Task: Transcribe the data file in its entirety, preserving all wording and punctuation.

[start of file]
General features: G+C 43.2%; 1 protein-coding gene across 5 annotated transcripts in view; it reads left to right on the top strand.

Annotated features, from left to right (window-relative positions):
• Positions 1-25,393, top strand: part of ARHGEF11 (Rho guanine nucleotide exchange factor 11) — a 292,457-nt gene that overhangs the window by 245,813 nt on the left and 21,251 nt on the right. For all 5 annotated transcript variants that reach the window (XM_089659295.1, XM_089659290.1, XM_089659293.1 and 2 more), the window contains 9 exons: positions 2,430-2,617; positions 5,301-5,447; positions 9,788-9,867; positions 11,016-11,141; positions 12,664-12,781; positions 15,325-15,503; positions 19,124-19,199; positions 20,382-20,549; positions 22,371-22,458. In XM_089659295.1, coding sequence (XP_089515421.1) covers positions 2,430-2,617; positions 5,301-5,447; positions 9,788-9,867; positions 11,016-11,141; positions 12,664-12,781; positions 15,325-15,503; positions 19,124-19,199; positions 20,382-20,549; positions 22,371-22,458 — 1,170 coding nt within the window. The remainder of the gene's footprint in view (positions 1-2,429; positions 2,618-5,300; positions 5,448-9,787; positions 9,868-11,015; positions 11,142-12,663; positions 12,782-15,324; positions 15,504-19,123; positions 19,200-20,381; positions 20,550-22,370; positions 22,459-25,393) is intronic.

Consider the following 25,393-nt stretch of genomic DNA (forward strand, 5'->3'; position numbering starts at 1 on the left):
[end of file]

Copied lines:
General features: G+C 43.2%; 1 protein-coding gene across 5 annotated transcripts in view; it reads left to right on the top strand.

Annotated features, from left to right (window-relative positions):
• Positions 1-25,393, top strand: part of ARHGEF11 (Rho guanine nucleotide exchange factor 11) — a 292,457-nt gene that overhangs the window by 245,813 nt on the left and 21,251 nt on the right. For all 5 annotated transcript variants that reach the window (XM_089659295.1, XM_089659290.1, XM_089659293.1 and 2 more), the window contains 9 exons: positions 2,430-2,617; positions 5,301-5,447; positions 9,788-9,867; positions 11,016-11,141; positions 12,664-12,781; positions 15,325-15,503; positions 19,124-19,199; positions 20,382-20,549; positions 22,371-22,458. In XM_089659295.1, coding sequence (XP_089515421.1) covers positions 2,430-2,617; positions 5,301-5,447; positions 9,788-9,867; positions 11,016-11,141; positions 12,664-12,781; positions 15,325-15,503; positions 19,124-19,199; positions 20,382-20,549; positions 22,371-22,458 — 1,170 coding nt within the window. The remainder of the gene's footprint in view (positions 1-2,429; positions 2,618-5,300; positions 5,448-9,787; positions 9,868-11,015; positions 11,142-12,663; positions 12,782-15,324; positions 15,504-19,123; positions 19,200-20,381; positions 20,550-22,370; positions 22,459-25,393) is intronic.

Consider the following 25,393-nt stretch of genomic DNA (forward strand, 5'->3'; position numbering starts at 1 on the left):